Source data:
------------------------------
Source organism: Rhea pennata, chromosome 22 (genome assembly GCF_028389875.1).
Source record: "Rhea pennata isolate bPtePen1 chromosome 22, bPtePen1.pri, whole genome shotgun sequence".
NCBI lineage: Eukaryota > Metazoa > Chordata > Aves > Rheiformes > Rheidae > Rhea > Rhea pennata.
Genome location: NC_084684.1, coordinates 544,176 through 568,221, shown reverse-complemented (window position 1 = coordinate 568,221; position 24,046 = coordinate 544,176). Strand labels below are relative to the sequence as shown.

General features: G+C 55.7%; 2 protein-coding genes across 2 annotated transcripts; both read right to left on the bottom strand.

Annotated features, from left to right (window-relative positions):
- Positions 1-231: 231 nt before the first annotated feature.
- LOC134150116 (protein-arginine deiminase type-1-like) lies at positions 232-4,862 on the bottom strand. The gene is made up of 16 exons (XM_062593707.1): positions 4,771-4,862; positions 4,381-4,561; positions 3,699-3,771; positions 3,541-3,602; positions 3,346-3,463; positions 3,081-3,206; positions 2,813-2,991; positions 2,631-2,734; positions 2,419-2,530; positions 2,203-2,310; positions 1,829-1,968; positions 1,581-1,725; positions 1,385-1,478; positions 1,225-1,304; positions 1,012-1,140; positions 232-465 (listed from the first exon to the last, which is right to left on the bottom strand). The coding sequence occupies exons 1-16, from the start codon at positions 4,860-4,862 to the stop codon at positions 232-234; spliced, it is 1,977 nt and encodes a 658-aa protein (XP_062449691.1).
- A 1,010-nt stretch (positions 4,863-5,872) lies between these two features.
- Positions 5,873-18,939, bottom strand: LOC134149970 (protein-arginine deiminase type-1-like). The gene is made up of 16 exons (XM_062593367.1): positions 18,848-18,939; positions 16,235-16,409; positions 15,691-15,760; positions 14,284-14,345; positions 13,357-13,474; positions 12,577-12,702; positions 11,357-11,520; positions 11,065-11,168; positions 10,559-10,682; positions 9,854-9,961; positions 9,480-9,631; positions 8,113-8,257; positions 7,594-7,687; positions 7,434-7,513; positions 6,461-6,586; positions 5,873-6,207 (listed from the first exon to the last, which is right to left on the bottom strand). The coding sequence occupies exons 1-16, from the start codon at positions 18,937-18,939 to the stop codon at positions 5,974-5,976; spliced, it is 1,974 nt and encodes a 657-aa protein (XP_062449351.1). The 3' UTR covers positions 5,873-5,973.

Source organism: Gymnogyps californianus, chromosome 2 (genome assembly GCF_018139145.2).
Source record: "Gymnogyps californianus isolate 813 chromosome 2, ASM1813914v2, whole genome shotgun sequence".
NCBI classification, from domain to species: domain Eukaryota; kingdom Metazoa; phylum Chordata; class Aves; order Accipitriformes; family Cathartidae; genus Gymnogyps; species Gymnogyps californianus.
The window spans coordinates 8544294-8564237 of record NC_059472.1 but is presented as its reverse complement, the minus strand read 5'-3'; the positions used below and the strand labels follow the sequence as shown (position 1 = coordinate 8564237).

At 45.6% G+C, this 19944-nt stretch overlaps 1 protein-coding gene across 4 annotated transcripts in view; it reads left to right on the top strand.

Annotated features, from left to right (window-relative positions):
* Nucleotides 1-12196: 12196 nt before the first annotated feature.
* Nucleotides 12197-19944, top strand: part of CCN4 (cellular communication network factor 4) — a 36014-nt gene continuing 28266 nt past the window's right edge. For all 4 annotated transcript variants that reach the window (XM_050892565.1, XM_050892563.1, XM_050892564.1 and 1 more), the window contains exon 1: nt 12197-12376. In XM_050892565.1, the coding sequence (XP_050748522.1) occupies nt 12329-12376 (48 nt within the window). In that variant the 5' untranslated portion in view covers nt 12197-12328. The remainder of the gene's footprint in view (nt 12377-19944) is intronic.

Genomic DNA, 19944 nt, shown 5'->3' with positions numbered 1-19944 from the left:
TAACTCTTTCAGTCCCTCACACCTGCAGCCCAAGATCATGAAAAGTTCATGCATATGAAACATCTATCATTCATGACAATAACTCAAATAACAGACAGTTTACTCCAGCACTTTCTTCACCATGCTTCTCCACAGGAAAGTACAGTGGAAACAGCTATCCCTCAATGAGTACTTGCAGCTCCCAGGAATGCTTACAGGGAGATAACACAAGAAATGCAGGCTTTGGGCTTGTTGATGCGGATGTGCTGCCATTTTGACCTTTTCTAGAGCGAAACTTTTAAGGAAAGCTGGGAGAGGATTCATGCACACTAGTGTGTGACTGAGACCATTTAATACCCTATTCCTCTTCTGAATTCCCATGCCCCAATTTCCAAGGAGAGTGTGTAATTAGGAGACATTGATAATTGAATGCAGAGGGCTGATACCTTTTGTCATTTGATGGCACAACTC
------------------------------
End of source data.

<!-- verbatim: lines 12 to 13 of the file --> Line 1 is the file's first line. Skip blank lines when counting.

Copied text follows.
Source record: "Gymnogyps californianus isolate 813 chromosome 2, ASM1813914v2, whole genome shotgun sequence".
NCBI classification, from domain to species: domain Eukaryota; kingdom Metazoa; phylum Chordata; class Aves; order Accipitriformes; family Cathartidae; genus Gymnogyps; species Gymnogyps californianus.